September 4, 2008
Revealed: 70 Types of Seafood ‘You Should Not Eat’ to Conserve Stocks
By Jenny Haworth Environment Correspondent
FROM king prawns and anchovies to Scottish haddock and cod, almost 70 types of seafood should remain in the sea and off the dinner plate, according to new recommendations from a conservation group.
The Marine Conservation Society (MCS) today publishes its annual list of which fish to eat, and which to avoid.
It gives advice on more than 150 species, recommending 69 stocks should be avoided as they are unsustainable due to overfishing, poor management or because the method of harvesting harms other species.
New to the list of fish to steer clear of this year is haddock from the Faroe Islands and the west of Scotland. Instead, the MCS suggests shoppers should choose haddock from the north-east Arctic, where stocks are healthy and harvested sustainably.
Other fish added to the not-to-eat list include common and Dover sole from the North Sea or Irish Sea, albacore tuna from the Mediterranean and South Atlantic and certain types of Atlantic cod. Other fish not to eat include Bay of Biscay anchovy, any type of king prawn that has not been caught organically, Chilean seabass, conger eel, Atlantic halibut, wild Atlantic salmon, many types of shark and nearly every type of skate.
All types of tuna should also be avoided - apart from albacore tuna from the American Albacore Fishing Association in the South Pacific and skipjack caught by pole and line methods in the Maldives or the western and central Pacific, according to the charity.
However, clams and Pacific cod and salmon certified by the Marine Stewardship Council have moved into the category of fish that is best to eat, along with scallops from farmed stocks.
The MCS hopes the list, available in full online, will help consumers make the right choice at fish counters, restaurants and takeaways.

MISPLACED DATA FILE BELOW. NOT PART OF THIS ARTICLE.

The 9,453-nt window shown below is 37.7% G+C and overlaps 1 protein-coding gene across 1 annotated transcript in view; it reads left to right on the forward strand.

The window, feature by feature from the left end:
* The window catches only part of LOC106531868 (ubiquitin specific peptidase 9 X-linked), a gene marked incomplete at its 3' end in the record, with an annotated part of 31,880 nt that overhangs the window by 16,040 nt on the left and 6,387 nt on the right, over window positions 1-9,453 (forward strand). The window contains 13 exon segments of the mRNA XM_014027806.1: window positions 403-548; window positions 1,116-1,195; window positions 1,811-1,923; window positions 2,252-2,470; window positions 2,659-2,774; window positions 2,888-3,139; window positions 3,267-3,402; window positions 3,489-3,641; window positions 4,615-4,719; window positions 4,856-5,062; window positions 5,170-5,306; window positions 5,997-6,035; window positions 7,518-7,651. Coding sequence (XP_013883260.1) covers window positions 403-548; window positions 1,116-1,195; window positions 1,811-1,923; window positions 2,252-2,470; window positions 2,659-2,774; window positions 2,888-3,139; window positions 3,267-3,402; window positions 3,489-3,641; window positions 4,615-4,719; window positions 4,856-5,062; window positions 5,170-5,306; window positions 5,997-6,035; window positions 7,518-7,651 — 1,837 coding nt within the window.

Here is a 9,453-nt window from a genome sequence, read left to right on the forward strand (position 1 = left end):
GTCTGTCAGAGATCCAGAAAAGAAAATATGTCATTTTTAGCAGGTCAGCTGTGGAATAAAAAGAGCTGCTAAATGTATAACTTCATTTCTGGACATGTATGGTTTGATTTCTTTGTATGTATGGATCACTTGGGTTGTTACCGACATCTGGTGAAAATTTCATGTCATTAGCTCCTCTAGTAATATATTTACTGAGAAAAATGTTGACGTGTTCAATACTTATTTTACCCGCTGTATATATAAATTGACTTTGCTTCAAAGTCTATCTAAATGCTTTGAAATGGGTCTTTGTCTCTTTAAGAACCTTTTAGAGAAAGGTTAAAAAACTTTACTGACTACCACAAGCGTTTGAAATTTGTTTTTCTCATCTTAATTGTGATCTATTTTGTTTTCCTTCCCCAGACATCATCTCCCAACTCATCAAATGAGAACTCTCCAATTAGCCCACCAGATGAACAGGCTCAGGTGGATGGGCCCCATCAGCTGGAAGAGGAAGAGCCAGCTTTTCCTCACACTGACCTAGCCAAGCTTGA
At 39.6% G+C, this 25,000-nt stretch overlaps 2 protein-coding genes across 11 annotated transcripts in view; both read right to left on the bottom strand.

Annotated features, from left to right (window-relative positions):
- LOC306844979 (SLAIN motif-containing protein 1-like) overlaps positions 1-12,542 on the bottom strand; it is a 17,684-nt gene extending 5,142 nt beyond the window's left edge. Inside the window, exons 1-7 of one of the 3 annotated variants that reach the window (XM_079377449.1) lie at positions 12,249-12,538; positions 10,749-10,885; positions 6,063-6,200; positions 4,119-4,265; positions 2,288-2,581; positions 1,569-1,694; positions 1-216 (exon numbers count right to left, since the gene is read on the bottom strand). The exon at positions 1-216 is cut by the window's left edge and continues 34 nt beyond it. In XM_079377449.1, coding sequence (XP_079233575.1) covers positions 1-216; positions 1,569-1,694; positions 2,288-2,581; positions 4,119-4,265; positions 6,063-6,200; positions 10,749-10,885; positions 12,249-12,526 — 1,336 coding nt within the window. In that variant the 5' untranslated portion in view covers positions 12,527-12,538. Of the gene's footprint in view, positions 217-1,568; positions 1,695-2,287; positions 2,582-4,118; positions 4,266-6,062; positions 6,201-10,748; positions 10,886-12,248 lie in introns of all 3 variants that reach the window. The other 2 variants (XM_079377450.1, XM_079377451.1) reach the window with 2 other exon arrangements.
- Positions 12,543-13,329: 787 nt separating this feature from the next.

However, it is concerned that labelling is not good enough to enable shoppers to make informed choices.
While European Union legislation demands that retailers display various details on seafood, they think labelling of processed products and at fresh- fish counters, takeaways and restaurants remains poor.
Sam Wilding, the MCS fisheries officer, said: "Labelling of seafood sold in the UK is lacking detail, and as such is not fit for purpose. This is leading to confusion among consumers, who really want to make the best sustainable seafood choice.
"It is vital that consumers are given better information to act upon if we are to reduce the tragedy of overfishing."
He said cod was one example of why detailed labelling was important, as stocks vary in different regions, with cod from the north-east Arctic a better choice than from the North Sea.
However, Philip MacMullen, the head of environmental responsibility at Sea Fish Industry Authority, said it was difficult to rely on "eat and avoid" lists because of the complexity of fisheries.
"Fish stocks are dynamic and can change their status quite quickly," he said.
He added that seafood lovers should be reassured that fish for sale in the UK is subject to strict quota systems that protect stocks.
OFF THE MENU
From the Bay of Biscay. Stocks are at an all-time low.
Only eat if it has been organically farmed. Otherwise try coldwater prawns.
From the Faroe Islands and west of Scotland fisheries. Choose haddock from the north east Arctic instead.
From West of Scotland, West Ireland, and Great Sole fisheries. Chose herring from Norway instead.
Wild Atlantic cod
Except from north east Arctic, Iceland, Western Channel, Bristol Channel, South-east Ireland and Sole.
Wild Atlantic salmon
Choose organically farmed Atlantic salmon or MSC certified Pacific salmon from Alaska instead.
ON THE MENU
American hardshell clam
Manila clams are also good, as long as they are from hand- gathered, farmed sources.
Must be MSC certified and from the Bering Sea or Aleutian Islands only.
Must be MSC certified and only from Norwegian waters, where they are harvested sustainably.
Should be rope-grown or hand harvested, as this causes less disturbance to sediment. Blue mussels are also good to eat.
All five species of Pacific salmon caught in Alaskan waters are certified by MSC as environmentally responsible.
Must be MSC certified and from the north or south Pacific, where stock is above safe limits.
More Info: www.mcsuk.org
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